A moral quandary in Memphis

A moral quandary in Memphis October 17, 2018


Zoser's early pyramid
Zoser’s step pyramid at Saqqara, built during the Egyptian Third Dynasty, around 2670 BC, is perhaps the world’s first all-stone structure.    (Wikimedia Commons public domain)


The capital of the ancient Egyptian Old Kingdom was in Memphis, to the south of the modern city of Cairo, which was only founded in AD 969.


Relatively little is left of Memphis today.  The Egyptians were acutely aware of the transience of mortal life, and they seem to have been much more concerned to build permanent buildings in the necropolis areas that pertained to the capital city — Giza and Saqqara.  Whereas Memphis was built on the eastern bank of the Nile, in the direction of the rising sun, the great pyramids and other tombs at Saqqara and at Giza were constructed on the Nile’s western bank, appropriately placed on the side of the river toward the sunset.


There are, however, still some fascinating things to be seen at Memphis (which is near the modern town of Mit Rahina), and tours that make any pretense of even approaching adequate coverage of Egyptian antiquities in the vicinity of Cairo typically make a stop there.  (Ours always do, for example.)  The single most striking object there is an enormous stone statue of Ramses II (aka, as he himself would likely have insisted, Ramses the Great).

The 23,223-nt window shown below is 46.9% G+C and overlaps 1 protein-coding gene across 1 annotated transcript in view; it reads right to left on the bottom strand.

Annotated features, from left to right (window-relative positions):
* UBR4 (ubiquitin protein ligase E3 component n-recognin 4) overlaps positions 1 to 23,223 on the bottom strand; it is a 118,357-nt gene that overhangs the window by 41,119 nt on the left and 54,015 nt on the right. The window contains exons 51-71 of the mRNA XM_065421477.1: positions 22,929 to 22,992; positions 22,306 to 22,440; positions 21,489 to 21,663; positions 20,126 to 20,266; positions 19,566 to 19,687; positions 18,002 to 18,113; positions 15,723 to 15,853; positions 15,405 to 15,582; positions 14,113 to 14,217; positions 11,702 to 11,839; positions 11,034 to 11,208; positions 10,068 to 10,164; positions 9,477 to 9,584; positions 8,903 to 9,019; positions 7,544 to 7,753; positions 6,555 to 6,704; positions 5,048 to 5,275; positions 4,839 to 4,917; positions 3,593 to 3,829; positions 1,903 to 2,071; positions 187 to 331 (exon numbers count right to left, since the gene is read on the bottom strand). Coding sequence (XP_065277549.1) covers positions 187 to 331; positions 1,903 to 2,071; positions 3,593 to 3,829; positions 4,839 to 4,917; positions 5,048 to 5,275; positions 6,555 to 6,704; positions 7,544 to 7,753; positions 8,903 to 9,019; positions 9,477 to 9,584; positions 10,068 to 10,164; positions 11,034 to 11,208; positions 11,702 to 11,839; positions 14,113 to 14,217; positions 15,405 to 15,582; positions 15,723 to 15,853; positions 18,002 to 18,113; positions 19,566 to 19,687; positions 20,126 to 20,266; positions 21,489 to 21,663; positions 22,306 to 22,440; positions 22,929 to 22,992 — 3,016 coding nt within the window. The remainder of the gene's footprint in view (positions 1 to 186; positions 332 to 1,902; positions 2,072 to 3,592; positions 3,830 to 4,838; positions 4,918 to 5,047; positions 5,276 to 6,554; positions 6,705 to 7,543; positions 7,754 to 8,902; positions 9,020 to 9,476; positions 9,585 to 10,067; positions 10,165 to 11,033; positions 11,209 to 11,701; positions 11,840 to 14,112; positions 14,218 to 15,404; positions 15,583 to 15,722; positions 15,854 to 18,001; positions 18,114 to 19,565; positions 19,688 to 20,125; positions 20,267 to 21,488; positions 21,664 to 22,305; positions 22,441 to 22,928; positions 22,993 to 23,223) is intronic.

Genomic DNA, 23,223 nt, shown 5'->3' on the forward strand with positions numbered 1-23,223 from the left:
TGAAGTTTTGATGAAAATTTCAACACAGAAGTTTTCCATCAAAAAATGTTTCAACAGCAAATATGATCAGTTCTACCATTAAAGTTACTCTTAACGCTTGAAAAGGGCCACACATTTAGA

I can’t visit Memphis without thinking of an episode that happened during an earlier visit there, many years ago.


My wife and I were wandering about the site — with, I think, an Egyptian friend of ours — when I noticed a group of Swiss tourists listening with rapt attention to a German-speaking tour guide.  I always pay attention to Swiss tourists, and I enjoy occasionally listening in on German-language lectures.  So I pulled in for a few minutes by this group.


Very soon, I was in a moral dilemma.


The tour guide was explaining to his obviously very trusting audience that, contrary to what they had been taught, only two of the ancient kings of Egypt had ever actually borne the title of pharaoh, which, he said, was granted to them because they were such outstanding rulers.  And who were the two magnificent kings who had been singled out for this exceptional honor?  They were Tutankhamun and Ramses II.


Now, Ramses II would have liked this explanation, even though it was complete nonsense.  He’s the guy who went around chiseling the names of his predecessors off of their statues and replacing their names with his own.  He had eight Great Royal Wives, a large number of concubines, and somewhere between eighty-eight and one hundred and three children.  He came to the throne of Egypt at the age of roughly twenty-four and reigned for approximately sixty-six years, from at least BC 1279 to BC 1213.  (I wonder if it ever bothered him that the years were actually going down or backward in his day?)  In fact, his father, the great Seti I, may have appointed him prince regent already at the age of fourteen, and he may actually have assumed sole control of Egypt while still in his teens, maintaining himself in power until his death at ninety or ninety-one.


But Tutankhamun?  Really?  Poor “King Tut” ruled for only about nine years, from BC 1332 to BC 1323, and died at the age of eighteen.  He was far from the greatest of the monarchs of Egypt — as is shown by, among other things, the relatively tiny size of his tomb in the Valley of the Kings across the Nile from Luxor.


In any event, the assertion that the title of pharoah was given only to Ramses II and Tutankhamun is flat nonsense.  I seriously considered intervening to correct what the guide was telling his innocent Swiss hearers.  But I didn’t.  And I’ve felt at least slightly guilty about that ever since.



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